Dennis Johnson: Common sense car buying tips
It’s everyone’s desire to drive a sharp, shiny late-model vehicles that will really turn heads and make your friends jealous. But before you run out and spend your hard earned money, there are several key traps to be awared of as you begin your shopping.

Equip yourself with the basic knowledge necessary to make a quality, informed decision on the vehicle as well as your financing options. The majority of most nice, used vehicles are purchased through utilizing some form of credit, making this all the more important of a decision as you are committing hundreds of dollars per month of your FUTURE earnings.

If you are utilizing financing, you are basically purchasing two items: 1) a vehicle and 2) a loan. So take heed and make sure you follow some of the bare essential guidelines when buying your next used vehicle. Avoiding the common pitfalls where our people have been taken advantage of in the past will save the average Native buyer at least $3,000…yes, you read it correctly, $3,000!

For most of us, the purchase of a vehicle represents the 2nd largest purchase we’ll make over our lifetime. During this process, In doing so, be sure you “Don’t get taken for a ride” though. A wrong decision can lead to thousands of dollars of debt, huge repair bills, or possibly even years of tarnished credit. Make sure you are buying a vehicle that fits your needs, your budget, does not have major existing mechanical problems and is not overpriced.

That all sounds easy right…we’ll it actually is if you take your time and follow our short list of tips. I’d like to share with you some of the things to keep in mind when shopping for your next used vehicle.

Here is a short list of the important guidelines to follow:

• Don’t pay too much! As simple as that sounds, I am amazed when people tell me who much they paid for their newest ride. By simply logging onto the internet and going to or to utilize estimated retail value tools you can at least find out how much not too pay. Consider “book value” or “retail” value as the most you would have to pay for a vehicle in absolutely excellent condition with some sort of warranty. Another way of saying “Book Value” or “Retail Value” is by saying FULL PRICE. Who wants to pay full price for anything, much less pay over full price as many unsuspecting buyers have done? As a general rule of thumb, never pay more than 85-90% of average book or retail value for a vehicle. This will vary by model but is a good rule of thumb, large trucks and SUV’s will sell at a much lower percentage to book value than a small-mid size car. There are far too many used vehicles for sale to have to pay full or over full price for one. If you don’t have access to the internet, simply ask the dealership to show you book value from one of the sources listed above….and be prepared to hear the sales jargon about why their’s is worth more than book but stick to you guns and don’t fall for it! On an $8,000 vehicle, that 15% difference between book valude and the 15% you below book you should be paying is about $1,200! Unfortunately, some of the BHPH lots don’t stop at book value, they actually have the audacity to assume you’ll pay whatever they say and will charge sometimes thousands above book…they tell you all you have to do is sign on the line and the keys are yours but Buyer Beware.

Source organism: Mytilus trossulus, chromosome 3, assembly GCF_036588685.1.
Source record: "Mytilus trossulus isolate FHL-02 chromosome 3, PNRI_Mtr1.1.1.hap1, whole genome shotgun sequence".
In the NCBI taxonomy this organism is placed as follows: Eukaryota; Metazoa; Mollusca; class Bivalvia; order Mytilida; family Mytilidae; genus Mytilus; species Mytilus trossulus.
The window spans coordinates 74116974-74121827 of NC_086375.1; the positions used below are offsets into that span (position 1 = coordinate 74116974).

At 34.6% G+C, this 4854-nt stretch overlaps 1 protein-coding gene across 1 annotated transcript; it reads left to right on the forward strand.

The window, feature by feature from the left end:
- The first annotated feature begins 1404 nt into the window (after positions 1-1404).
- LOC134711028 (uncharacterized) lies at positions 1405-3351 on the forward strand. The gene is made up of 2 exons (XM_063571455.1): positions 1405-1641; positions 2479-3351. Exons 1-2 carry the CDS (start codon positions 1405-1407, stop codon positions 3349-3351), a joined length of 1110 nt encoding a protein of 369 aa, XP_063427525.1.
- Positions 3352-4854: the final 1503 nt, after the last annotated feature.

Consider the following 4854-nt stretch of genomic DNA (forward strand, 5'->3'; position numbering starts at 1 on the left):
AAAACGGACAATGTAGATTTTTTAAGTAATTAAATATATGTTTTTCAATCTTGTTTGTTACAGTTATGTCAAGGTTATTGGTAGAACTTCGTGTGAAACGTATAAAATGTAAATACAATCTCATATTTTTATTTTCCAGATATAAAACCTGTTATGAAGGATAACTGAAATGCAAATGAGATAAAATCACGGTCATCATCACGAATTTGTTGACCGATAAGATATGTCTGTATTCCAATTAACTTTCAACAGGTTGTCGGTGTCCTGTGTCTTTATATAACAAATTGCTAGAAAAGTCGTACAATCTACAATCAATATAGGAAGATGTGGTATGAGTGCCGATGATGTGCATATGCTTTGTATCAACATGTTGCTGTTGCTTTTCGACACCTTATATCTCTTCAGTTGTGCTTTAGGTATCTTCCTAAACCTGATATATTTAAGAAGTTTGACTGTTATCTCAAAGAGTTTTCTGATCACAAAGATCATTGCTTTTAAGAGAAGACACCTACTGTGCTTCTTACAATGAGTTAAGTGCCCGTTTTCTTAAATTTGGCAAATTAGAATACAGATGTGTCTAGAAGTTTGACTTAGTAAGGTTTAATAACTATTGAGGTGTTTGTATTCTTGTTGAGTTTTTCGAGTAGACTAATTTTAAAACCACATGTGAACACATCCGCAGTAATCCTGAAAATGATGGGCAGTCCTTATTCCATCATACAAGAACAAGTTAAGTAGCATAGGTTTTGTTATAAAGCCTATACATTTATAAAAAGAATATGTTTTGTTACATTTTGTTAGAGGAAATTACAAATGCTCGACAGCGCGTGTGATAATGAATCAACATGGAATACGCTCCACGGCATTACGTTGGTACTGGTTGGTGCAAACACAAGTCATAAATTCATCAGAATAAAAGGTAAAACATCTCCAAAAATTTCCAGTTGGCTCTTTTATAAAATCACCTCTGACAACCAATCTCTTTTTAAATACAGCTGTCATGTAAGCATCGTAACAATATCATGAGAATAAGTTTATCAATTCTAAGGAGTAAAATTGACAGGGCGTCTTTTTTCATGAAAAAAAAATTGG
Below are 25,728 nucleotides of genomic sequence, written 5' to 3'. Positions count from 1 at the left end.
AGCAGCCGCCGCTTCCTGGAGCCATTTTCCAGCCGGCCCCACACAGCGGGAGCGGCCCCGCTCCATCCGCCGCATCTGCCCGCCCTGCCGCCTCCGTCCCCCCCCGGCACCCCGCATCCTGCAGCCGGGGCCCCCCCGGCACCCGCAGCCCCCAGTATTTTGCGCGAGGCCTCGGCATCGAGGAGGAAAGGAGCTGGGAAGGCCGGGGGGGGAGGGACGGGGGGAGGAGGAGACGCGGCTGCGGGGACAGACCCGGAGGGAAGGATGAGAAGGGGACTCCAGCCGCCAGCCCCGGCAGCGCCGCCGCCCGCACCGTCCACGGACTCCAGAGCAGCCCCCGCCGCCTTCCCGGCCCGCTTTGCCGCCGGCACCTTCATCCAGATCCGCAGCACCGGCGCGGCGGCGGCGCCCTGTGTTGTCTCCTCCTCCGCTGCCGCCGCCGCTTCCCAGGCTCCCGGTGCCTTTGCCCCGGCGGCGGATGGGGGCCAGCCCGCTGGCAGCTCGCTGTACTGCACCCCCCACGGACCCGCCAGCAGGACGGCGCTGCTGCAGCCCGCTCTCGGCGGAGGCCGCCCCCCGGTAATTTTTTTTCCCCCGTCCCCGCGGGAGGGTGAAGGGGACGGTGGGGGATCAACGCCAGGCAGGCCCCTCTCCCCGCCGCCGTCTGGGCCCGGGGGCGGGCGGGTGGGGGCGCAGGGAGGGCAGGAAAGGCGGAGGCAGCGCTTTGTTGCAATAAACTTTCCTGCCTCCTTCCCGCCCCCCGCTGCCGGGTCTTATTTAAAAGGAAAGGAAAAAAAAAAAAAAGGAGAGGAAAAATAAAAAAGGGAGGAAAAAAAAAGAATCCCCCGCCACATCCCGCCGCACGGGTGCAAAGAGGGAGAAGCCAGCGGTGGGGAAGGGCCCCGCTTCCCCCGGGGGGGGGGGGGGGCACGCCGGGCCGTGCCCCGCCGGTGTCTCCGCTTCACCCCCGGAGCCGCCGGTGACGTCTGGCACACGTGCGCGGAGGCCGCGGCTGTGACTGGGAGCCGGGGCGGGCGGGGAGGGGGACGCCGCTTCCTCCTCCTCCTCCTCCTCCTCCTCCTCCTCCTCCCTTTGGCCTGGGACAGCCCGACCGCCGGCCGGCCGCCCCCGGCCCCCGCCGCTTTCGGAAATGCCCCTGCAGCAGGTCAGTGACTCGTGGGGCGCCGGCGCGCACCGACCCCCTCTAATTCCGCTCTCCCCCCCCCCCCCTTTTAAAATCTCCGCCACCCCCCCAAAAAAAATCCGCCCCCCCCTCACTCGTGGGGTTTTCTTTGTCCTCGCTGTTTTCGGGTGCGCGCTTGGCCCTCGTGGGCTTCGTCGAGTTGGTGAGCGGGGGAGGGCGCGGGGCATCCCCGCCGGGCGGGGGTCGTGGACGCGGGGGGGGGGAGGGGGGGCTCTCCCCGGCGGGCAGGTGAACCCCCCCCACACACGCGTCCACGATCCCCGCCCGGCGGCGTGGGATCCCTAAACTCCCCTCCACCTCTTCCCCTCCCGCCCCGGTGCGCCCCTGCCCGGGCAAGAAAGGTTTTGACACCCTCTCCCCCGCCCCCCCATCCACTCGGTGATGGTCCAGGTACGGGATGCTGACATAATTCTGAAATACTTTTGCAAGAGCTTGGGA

• Don’t assume that you can’t get a bank loan. Credit history is obviously one factor that banks look at in making a loan decision but it is not the only criteria they evaluate. They also look at debt to income, job time, residency time, previous job times, the amount of your down payment, and the value of the vehicle you are looking to purchase compared to book value. Even if your credit history is not perfect, if you have any other strengths they will consider those factors as well. Bottom line, banks are looking to make loans to people they believe have the ability and willingness to the loan back. You demonstrate that by having anything positive in your applciation profile…it’s not just solely your credit score. BEFORE YOU GO TO ONE OF THOSE “Buy-Here-Pay-Here” or “Everyone is Approved” lots, apply for a loan to at least 2 different banks (or credit unions). You have nothing to lose and the worst they can say is “no, not at this time”. If you they do decline your loan, make sure you find out what things you would need to change in the future to be able to get a regular bank loan. On average, the interest rate on a bank financed loan will be over 9% lower than one of those “Buy-Here-Pay-Here” lots. On an $8,000 loan, the bank loan will save you over $1,800. That is nearly ¼ the price of the car, just in interest savings alone!

• Know what you’re buying. Do a proper road test of the vehicle before you buy it. Key things to look for: tire condition, excess oil or fluid leaks, squeaking or growling from brakes, excessive ticking noises from the motor, and make sure the transmission shifts firm but smooth. If you have a friend or relative that is knowledgeable in these areas, don’t hesitate to take them with you or take the vehicle to them for their opinion. Also, once you think you have found the right vehicle for you, it may even be worth spending the $20 or so to have a mechanic do a basic safety inspection on the vehicle and have them advise you on any areas of potential concern. Keep in mind, a used vehicle is exactly that and most vehicles on the road probably need something so your not necessarily looking for pure perfection but you are trying to avert buying a vehicle that shows any signs of major, potential problems. The closer the vehicle is priced to book value, the fewer mechanical or cosmetic issues the vehicle should have. You may be able to avoid hundreds of dollars of repair bills if discovered before you buy the vehicle….use this as part of your negotation on the price. They may not cover everything in the price, but many dealers will do some sort of price concession if there are items found that legitamitaly deserve attention.